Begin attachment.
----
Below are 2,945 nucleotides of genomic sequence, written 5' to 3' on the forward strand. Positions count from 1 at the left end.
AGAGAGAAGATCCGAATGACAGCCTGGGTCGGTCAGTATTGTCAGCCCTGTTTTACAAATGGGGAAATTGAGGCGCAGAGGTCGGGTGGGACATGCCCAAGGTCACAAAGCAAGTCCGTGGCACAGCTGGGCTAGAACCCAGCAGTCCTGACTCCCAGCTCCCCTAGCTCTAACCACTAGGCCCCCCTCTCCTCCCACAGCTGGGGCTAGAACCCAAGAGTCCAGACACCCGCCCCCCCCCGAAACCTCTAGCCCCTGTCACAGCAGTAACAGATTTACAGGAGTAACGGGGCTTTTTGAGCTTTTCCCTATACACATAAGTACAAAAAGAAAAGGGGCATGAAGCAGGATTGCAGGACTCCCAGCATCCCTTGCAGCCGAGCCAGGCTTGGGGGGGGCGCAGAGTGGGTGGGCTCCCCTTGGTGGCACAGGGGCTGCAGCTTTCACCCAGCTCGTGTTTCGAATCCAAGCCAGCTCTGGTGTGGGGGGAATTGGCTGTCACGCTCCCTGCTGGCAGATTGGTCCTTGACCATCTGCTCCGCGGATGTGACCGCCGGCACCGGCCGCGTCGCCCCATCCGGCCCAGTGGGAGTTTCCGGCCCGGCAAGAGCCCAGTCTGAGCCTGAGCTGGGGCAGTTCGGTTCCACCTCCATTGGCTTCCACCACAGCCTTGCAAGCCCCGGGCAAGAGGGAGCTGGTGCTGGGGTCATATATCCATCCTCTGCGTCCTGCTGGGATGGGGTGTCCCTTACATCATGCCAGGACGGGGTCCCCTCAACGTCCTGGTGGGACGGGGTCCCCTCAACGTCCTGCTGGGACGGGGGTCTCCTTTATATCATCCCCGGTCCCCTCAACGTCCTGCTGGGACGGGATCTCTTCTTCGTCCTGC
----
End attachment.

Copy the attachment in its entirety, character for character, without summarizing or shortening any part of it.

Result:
Below are 2,945 nucleotides of genomic sequence, written 5' to 3' on the forward strand. Positions count from 1 at the left end.
AGAGAGAAGATCCGAATGACAGCCTGGGTCGGTCAGTATTGTCAGCCCTGTTTTACAAATGGGGAAATTGAGGCGCAGAGGTCGGGTGGGACATGCCCAAGGTCACAAAGCAAGTCCGTGGCACAGCTGGGCTAGAACCCAGCAGTCCTGACTCCCAGCTCCCCTAGCTCTAACCACTAGGCCCCCCTCTCCTCCCACAGCTGGGGCTAGAACCCAAGAGTCCAGACACCCGCCCCCCCCCGAAACCTCTAGCCCCTGTCACAGCAGTAACAGATTTACAGGAGTAACGGGGCTTTTTGAGCTTTTCCCTATACACATAAGTACAAAAAGAAAAGGGGCATGAAGCAGGATTGCAGGACTCCCAGCATCCCTTGCAGCCGAGCCAGGCTTGGGGGGGGCGCAGAGTGGGTGGGCTCCCCTTGGTGGCACAGGGGCTGCAGCTTTCACCCAGCTCGTGTTTCGAATCCAAGCCAGCTCTGGTGTGGGGGGAATTGGCTGTCACGCTCCCTGCTGGCAGATTGGTCCTTGACCATCTGCTCCGCGGATGTGACCGCCGGCACCGGCCGCGTCGCCCCATCCGGCCCAGTGGGAGTTTCCGGCCCGGCAAGAGCCCAGTCTGAGCCTGAGCTGGGGCAGTTCGGTTCCACCTCCATTGGCTTCCACCACAGCCTTGCAAGCCCCGGGCAAGAGGGAGCTGGTGCTGGGGTCATATATCCATCCTCTGCGTCCTGCTGGGATGGGGTGTCCCTTACATCATGCCAGGACGGGGTCCCCTCAACGTCCTGGTGGGACGGGGTCCCCTCAACGTCCTGCTGGGACGGGGGTCTCCTTTATATCATCCCCGGTCCCCTCAACGTCCTGCTGGGACGGGATCTCTTCTTCGTCCTGC